Even so, we cannot forget the Gothic octagonal tower, the three 13C apses at the front, the plateresque reredos with the Gothic sculpture of the Virgen of Rocamador and a Gothic processional monstrance.

If you continue along the main street or Calle Mayor, you will come to the 15C Palace of the Dukes of Granada and the 17C Palace of the Counts of Guenduláin. In the street Calle Alfonso el Batallador, you will find the Palace of Vallesantoro with a beautiful 17C Churrigueresque facade, and a historic building with deep carved wooden eaves which today houses the Community Centre.

Continuing along this road, you will reach the Gothic Church of San Salvador, noted for its portal, an image of the Final Judgement.

You shouldn’t leave Sangüesa without visiting the Town Hall with its Renaissance facade. This building is an extension of the fortified Palace of the Prince of Viana, where this prince lived when Sangüesa was Court to the Kings of Navarre. The Palace still has two imposing battlement towers and an inner moat.

You should also visit the Church of Santiago, a mixture of Romanesque and Gothic. A colossal stone statue of St James the apostle was found under the floorboards of this church in 1965.

A mention should also be made of the Convent of San Francisco de Asís and the Monastery of Nuestra Señora del Carmen. This monastery, as well as having a beautiful church and Gothic cloisters, also has a peculiar museum: old tower clocks, from 1546 to present day.

Castle of Javier
Every year, during the month of March, thousands of people from Navarre make a pilgrimage or Javierada to the Castle of Javier, the birthplace of San Francisco Javier, patron saint of Navarre, some people have been making the pilgrimage for the last forty years.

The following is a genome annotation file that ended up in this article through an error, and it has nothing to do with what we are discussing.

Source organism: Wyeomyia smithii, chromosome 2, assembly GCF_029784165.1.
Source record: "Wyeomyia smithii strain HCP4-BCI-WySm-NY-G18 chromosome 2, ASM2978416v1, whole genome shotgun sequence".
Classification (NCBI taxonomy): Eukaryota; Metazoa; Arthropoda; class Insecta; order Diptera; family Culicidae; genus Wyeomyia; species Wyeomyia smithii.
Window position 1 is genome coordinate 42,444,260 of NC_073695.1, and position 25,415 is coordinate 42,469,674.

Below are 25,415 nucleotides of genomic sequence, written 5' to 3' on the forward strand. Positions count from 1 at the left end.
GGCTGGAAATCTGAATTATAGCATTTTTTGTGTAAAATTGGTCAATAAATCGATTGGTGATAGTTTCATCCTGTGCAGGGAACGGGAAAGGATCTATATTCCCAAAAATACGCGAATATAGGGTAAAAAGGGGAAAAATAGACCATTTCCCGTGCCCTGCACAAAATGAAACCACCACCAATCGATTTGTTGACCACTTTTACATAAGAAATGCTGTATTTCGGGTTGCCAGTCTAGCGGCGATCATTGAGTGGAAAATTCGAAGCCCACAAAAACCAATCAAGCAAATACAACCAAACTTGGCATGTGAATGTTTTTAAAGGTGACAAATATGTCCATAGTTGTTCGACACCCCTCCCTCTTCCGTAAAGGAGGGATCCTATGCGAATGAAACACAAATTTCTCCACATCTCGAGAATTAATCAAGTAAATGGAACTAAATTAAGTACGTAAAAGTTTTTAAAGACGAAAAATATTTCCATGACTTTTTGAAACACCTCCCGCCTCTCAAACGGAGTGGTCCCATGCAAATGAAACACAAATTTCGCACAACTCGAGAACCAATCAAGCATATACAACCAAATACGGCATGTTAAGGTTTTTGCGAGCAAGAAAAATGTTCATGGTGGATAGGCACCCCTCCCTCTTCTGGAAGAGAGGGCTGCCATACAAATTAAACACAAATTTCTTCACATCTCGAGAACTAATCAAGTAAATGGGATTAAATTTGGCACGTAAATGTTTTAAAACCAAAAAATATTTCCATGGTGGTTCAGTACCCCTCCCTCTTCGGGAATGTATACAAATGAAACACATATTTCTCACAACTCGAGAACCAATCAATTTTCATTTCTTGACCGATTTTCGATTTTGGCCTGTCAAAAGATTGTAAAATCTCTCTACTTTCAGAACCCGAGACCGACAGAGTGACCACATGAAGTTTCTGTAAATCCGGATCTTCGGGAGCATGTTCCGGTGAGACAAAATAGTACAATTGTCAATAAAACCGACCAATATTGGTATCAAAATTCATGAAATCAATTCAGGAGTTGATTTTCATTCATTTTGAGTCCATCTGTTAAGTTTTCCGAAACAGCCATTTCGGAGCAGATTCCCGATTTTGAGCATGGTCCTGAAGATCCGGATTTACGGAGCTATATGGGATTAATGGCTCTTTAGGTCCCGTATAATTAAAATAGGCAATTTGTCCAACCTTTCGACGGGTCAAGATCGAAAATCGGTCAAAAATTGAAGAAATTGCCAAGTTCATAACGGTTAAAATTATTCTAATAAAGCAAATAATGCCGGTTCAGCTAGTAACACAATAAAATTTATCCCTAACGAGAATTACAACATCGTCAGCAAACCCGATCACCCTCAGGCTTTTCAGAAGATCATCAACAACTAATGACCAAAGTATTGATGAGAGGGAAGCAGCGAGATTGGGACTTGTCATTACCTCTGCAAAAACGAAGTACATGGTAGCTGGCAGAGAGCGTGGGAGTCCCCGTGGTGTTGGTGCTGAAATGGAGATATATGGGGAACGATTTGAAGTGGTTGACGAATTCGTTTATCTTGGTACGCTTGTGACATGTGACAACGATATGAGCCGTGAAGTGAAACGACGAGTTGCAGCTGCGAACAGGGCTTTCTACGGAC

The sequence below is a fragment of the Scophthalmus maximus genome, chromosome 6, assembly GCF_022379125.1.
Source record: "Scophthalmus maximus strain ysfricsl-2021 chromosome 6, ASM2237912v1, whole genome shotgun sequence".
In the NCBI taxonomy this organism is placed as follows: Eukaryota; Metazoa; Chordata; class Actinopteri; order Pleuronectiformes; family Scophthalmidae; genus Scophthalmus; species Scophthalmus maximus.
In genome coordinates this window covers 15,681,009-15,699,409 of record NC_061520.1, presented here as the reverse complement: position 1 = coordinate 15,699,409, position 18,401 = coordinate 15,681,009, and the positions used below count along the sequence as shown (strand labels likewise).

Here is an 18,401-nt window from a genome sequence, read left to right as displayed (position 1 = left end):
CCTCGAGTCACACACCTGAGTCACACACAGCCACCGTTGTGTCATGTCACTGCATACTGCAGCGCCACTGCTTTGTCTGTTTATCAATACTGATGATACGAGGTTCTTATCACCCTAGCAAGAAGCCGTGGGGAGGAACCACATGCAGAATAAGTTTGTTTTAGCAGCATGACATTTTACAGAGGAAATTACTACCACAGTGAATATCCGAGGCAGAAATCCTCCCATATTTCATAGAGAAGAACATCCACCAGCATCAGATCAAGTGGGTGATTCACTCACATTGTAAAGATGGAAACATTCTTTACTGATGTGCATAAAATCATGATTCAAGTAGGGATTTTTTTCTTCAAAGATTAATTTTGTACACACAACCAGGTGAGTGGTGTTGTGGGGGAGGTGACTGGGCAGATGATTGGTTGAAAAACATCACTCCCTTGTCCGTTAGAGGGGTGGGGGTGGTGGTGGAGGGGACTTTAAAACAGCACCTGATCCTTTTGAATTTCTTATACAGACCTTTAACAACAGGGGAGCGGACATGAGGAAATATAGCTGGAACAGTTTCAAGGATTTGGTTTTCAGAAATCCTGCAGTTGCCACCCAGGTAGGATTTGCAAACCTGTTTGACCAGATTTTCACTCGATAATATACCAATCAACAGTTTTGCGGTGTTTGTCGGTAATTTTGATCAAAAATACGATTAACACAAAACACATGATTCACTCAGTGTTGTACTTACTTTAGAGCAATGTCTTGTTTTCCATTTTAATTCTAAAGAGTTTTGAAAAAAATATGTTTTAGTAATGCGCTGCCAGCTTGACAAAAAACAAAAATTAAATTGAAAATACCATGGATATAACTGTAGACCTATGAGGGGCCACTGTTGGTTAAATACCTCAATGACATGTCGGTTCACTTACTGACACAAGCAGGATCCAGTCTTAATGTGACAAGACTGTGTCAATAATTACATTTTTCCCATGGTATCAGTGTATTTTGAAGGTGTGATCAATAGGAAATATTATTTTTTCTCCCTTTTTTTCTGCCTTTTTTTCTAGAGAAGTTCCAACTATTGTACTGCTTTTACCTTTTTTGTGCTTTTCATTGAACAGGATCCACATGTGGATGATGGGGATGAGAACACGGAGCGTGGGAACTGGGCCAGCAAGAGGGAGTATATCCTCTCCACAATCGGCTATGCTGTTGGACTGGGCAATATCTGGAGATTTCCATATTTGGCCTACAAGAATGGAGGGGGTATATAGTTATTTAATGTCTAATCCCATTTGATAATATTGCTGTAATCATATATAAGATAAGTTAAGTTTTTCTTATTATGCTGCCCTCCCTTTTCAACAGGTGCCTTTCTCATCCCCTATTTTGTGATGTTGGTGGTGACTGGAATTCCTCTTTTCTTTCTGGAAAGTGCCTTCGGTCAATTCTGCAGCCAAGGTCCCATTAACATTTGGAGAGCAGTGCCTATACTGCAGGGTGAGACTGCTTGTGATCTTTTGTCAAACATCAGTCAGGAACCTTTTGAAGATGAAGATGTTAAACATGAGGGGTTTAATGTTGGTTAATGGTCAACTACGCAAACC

People from all over Navarre go in pilgrimage to Sangüesa and, the following morning, the massive number of pilgrims walk with crosses the 8 kms separating Sangüesa from Javier, where the saint was born in 1506. He was a tireless missionary who went to lands as far away as Japan.

The Castle was constructed in the 10C based on a tower built on a rock, and which was used to guard the border with Aragon. In 1223, Sancho VII the Strong recieved this fortress from the Prince of Aragon as a guarantee for a loan of 9,000 sueldos (currency of that time). The loan was not repaid and Navarre kept the castle.

The owners gradually built defensive areas around this tower until it was finally converted into a Castle. The Homage Tower is dedicated to San Miguel, and for this reason it is known as the tower of San Miguel or the Torraza.

The castle you will see was restored in the 19C, since Cardinal Cisneros forced the castle to be almost completely destroyed after Navarre was annexed to Castile. Cisneros gave order to raze the outer walls to the ground, to cut the tops of the towers, fill in the moats and render the loopholes useless. After this destruction, the castle has been the object of continuous restoration work.